In one study, researchers placed a sample of eighteen children on the keto diet and measured their progress and results over the course of three months. Eleven children were then measured for 12 months on the keto diet.
The results showed that this resulted in a decrease in total sleep time, total night sleep, and daytime sleep. However, it improved sleep quality in children with therapy-resistant epilepsy.
Therefore, though none of the results showed a cognitive decline in the children, some evidence infers that the keto diet can certainly affect the quality and duration of people’s sleep.
A different study on a sample population that was morbidly obese (i.e. greater than 200% of their ideal body weight) yielded more positive results.
Six adolescents, aged 12 to 15 years, with a weight average of 325 lbs, consumed the keto diet for eight weeks. After the eight weeks, results showed that:
- The subjects lost an average of 34 pounds
- Body mass decreased
- Blood chemistries remained normal
- Weight was lost equally from all areas of the body, and it was predominately fat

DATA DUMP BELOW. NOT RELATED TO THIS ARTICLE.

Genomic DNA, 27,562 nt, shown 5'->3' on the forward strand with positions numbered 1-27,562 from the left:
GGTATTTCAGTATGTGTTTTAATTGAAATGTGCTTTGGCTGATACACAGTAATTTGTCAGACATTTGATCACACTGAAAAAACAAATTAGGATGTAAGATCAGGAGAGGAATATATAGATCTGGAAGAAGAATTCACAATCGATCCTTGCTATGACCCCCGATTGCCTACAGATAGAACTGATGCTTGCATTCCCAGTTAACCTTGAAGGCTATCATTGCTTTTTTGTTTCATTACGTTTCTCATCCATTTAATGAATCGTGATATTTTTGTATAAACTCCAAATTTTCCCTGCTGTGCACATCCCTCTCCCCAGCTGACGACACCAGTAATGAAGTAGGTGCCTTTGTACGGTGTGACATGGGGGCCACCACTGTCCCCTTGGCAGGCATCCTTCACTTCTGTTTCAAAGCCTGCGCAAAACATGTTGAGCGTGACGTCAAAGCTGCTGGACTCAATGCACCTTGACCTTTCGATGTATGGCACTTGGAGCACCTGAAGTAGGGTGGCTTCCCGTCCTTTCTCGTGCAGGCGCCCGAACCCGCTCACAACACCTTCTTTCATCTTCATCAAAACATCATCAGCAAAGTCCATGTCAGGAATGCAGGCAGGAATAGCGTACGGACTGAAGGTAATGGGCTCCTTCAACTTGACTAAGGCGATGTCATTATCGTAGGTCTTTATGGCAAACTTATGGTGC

- Weight loss led to an increase in REM sleep and a decrease in slow-wave sleep
The conclusions were that the keto diet helped the morbidly obese subjects to lose weight rapidly and significantly mitigate sleep abnormalities.
How to Practice Good Sleep Hygiene
Since information on personal wellness has greatly intensified in recent years, the issue of poor sleep has become a global public health concern and the demand for effective sleep strategies for the general population has greatly increased.
Practicing good sleep hygiene habits can go a long way in alleviating insomnia that might come with the keto diet.
Sleep hygiene is a set of behavioral and environmental recommendations intended to promote healthy sleep and was originally developed to treat mild to moderate insomnia.